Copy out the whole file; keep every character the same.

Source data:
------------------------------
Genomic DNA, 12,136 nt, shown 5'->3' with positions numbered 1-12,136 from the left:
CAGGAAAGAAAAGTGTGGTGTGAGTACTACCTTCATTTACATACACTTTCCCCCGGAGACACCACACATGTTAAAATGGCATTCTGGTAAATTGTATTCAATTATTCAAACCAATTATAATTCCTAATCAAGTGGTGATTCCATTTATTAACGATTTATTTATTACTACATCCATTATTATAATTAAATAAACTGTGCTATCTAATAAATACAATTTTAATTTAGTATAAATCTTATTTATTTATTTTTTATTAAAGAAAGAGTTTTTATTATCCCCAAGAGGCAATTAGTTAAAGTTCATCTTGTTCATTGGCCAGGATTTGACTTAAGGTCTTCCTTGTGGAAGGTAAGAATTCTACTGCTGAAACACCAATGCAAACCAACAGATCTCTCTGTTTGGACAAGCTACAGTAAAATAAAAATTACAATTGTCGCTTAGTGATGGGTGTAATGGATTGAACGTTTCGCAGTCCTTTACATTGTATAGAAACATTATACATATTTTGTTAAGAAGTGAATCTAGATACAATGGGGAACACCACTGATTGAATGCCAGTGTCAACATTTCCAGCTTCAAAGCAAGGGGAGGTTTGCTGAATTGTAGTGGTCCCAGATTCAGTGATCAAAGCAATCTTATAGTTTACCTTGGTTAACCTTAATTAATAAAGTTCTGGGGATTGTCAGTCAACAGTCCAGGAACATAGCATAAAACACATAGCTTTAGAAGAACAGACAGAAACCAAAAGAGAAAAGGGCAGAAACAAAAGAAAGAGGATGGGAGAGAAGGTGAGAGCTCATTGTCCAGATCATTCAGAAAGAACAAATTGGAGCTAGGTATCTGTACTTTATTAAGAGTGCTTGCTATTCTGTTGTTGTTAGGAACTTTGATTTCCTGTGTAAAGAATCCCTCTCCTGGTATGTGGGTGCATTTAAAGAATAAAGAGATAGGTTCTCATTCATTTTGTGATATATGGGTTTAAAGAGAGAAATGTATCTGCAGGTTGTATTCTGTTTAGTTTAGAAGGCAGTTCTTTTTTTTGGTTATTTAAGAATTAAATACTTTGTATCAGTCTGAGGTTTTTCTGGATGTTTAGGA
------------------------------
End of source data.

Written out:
Genomic DNA, 12,136 nt, shown 5'->3' with positions numbered 1-12,136 from the left:
CAGGAAAGAAAAGTGTGGTGTGAGTACTACCTTCATTTACATACACTTTCCCCCGGAGACACCACACATGTTAAAATGGCATTCTGGTAAATTGTATTCAATTATTCAAACCAATTATAATTCCTAATCAAGTGGTGATTCCATTTATTAACGATTTATTTATTACTACATCCATTATTATAATTAAATAAACTGTGCTATCTAATAAATACAATTTTAATTTAGTATAAATCTTATTTATTTATTTTTTATTAAAGAAAGAGTTTTTATTATCCCCAAGAGGCAATTAGTTAAAGTTCATCTTGTTCATTGGCCAGGATTTGACTTAAGGTCTTCCTTGTGGAAGGTAAGAATTCTACTGCTGAAACACCAATGCAAACCAACAGATCTCTCTGTTTGGACAAGCTACAGTAAAATAAAAATTACAATTGTCGCTTAGTGATGGGTGTAATGGATTGAACGTTTCGCAGTCCTTTACATTGTATAGAAACATTATACATATTTTGTTAAGAAGTGAATCTAGATACAATGGGGAACACCACTGATTGAATGCCAGTGTCAACATTTCCAGCTTCAAAGCAAGGGGAGGTTTGCTGAATTGTAGTGGTCCCAGATTCAGTGATCAAAGCAATCTTATAGTTTACCTTGGTTAACCTTAATTAATAAAGTTCTGGGGATTGTCAGTCAACAGTCCAGGAACATAGCATAAAACACATAGCTTTAGAAGAACAGACAGAAACCAAAAGAGAAAAGGGCAGAAACAAAAGAAAGAGGATGGGAGAGAAGGTGAGAGCTCATTGTCCAGATCATTCAGAAAGAACAAATTGGAGCTAGGTATCTGTACTTTATTAAGAGTGCTTGCTATTCTGTTGTTGTTAGGAACTTTGATTTCCTGTGTAAAGAATCCCTCTCCTGGTATGTGGGTGCATTTAAAGAATAAAGAGATAGGTTCTCATTCATTTTGTGATATATGGGTTTAAAGAGAGAAATGTATCTGCAGGTTGTATTCTGTTTAGTTTAGAAGGCAGTTCTTTTTTTTGGTTATTTAAGAATTAAATACTTTGTATCAGTCTGAGGTTTTTCTGGATGTTTAGGA